1907 Tiffany Engineers' Club Goblet
My great-great-uncle, Henry Grant Morris, was an architect. He designed the New York Engineers' Building in New York City. When the work was done, this was one of the things that was handed out to the people who came to the big banquet.
This was given out to people who attended a dinner in 1907 at the dedication of the Engineers' Club in New York City, on West 40th Street. Andrew Carnegie gave a million and a half dollars to build this club. It's inscribed here on the base, "The Engineers' Club, December 9th, 1907." And it's stamped "Tiffany & Co." And it's also stamped "Tiffany & Co." on the bottom. At this time, Louis Comfort Tiffany was the president of Tiffany & Co., but up until that time, his father had been the founder and the president, and Tiffany had his own interior design company, and he had a foundry and a factory where he made the famous Tiffany lamps and other metal work. And it's thought that Tiffany himself actually designed this piece.
Cool, I had always wondered that because I was never able to find a signature on it.
It's in the literature, and a number of art historians feel that he actually designed it. And it was probably cast at Tiffany Studios, which was in Corona, Queens. Those pieces are usually signed "Tiffany Studios." However, this isn't, and it's thought now that since Tiffany was the president of Tiffany & Co. at this time, that part of it, giving it away as a souvenir, was a promotional thing for Tiffany & Co.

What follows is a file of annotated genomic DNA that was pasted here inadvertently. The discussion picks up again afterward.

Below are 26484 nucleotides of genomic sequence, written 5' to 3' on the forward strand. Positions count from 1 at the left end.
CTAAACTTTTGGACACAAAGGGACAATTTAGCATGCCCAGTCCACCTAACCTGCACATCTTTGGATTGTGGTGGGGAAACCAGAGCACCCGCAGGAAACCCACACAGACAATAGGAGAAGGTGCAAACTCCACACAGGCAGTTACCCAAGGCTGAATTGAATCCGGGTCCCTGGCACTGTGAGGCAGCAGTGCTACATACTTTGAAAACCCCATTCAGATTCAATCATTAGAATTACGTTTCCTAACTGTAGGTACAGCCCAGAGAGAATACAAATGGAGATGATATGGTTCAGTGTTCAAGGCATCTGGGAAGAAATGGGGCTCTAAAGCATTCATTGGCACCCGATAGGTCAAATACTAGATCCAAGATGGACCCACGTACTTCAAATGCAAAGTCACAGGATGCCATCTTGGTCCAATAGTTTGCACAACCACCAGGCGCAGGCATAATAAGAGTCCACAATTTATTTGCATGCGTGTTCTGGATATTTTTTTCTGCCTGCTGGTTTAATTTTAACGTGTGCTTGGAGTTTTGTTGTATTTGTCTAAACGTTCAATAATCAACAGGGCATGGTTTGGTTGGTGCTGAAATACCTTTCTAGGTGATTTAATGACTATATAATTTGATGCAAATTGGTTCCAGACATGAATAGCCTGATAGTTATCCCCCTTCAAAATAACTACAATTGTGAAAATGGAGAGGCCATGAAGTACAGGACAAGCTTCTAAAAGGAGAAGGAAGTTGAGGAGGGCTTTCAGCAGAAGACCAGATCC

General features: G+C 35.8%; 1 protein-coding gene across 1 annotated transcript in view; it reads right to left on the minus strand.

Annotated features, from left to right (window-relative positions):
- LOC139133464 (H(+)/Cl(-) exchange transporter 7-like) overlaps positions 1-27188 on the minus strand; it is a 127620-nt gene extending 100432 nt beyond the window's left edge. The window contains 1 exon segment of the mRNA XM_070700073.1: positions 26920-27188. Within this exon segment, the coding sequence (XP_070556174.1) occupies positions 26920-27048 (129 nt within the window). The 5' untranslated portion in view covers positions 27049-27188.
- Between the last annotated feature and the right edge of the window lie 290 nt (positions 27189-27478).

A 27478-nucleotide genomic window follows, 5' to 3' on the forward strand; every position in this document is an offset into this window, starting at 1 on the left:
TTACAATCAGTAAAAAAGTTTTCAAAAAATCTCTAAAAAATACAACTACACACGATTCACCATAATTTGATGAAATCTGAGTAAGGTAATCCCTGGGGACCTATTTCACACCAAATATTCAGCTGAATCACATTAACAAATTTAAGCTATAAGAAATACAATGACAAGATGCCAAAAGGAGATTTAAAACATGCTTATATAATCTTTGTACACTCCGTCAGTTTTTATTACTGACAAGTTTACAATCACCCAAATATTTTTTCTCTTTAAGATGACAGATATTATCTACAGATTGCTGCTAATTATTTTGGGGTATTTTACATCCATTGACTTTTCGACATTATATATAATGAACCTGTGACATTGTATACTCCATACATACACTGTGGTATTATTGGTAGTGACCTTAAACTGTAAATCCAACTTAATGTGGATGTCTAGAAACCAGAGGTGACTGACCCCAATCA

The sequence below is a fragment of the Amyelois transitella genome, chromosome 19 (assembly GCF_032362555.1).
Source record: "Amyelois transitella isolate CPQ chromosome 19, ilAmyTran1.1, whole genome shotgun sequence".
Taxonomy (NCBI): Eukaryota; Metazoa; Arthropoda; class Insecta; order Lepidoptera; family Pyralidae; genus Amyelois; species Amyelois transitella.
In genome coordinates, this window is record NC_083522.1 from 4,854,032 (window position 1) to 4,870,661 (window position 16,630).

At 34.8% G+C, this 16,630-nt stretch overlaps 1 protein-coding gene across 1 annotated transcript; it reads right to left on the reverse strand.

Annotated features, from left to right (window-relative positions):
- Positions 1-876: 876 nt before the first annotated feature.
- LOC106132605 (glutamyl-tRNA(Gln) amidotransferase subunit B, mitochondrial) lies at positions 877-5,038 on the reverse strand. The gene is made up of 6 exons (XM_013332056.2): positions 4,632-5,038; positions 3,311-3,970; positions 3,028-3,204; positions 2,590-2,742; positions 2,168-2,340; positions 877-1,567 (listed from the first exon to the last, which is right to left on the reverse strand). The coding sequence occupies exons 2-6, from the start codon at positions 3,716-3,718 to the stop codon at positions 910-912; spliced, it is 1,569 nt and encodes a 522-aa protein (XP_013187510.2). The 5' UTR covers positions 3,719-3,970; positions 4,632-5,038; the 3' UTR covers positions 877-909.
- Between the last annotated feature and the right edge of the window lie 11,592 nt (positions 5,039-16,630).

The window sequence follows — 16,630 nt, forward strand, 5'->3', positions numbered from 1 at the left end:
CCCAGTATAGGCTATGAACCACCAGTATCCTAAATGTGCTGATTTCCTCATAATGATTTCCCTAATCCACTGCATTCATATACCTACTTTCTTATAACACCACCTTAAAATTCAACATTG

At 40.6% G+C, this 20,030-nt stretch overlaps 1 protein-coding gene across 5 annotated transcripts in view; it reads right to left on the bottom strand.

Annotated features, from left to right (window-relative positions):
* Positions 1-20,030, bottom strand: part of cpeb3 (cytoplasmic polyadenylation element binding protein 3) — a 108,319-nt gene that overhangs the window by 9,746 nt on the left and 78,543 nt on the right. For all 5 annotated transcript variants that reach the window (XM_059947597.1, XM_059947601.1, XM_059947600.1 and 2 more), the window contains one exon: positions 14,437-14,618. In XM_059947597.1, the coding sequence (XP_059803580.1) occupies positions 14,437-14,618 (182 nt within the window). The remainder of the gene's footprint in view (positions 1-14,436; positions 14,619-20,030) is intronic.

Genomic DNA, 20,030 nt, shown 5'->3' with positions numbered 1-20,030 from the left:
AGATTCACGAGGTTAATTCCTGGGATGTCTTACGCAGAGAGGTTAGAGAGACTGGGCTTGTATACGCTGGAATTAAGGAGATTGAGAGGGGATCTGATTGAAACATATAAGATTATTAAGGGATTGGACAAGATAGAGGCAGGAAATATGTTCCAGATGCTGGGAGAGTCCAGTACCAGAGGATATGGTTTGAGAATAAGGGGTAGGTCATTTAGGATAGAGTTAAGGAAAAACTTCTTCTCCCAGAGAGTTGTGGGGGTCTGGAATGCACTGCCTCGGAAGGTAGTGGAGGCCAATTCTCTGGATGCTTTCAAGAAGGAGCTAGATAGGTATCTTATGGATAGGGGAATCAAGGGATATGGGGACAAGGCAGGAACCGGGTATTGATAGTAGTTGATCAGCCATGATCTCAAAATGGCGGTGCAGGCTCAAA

It has this thistle pattern, and Andrew Carnegie was of Scottish descent, and the thistle is the symbol of Scotland. It's nicely done, has wonderful detail with the foliage here at the bottom, and it's bronze, which is a copper color, and there's this gold patina on it, which, luckily, has not been monkeyed with or polished. So it's really charming, early form of swag, just like what people get at the Academy Awards these days. These were the days when these societies were very active and they were like men's clubs. They really have faded out. There are very few of these clubs left in New York. It's a great document, and the building is still standing. The Engineers' Club was on West 40th Street, the building was sold and passed through a couple of hands, and now it's a condo apartment building. In terms of value, in a gallery setting, this piece would bring between $2,000 and $3,000.
Well, thank you very much. It's something we treasure and it's so tactile, when you put it out, people just have to touch it, because it's just... you wanna hold it.
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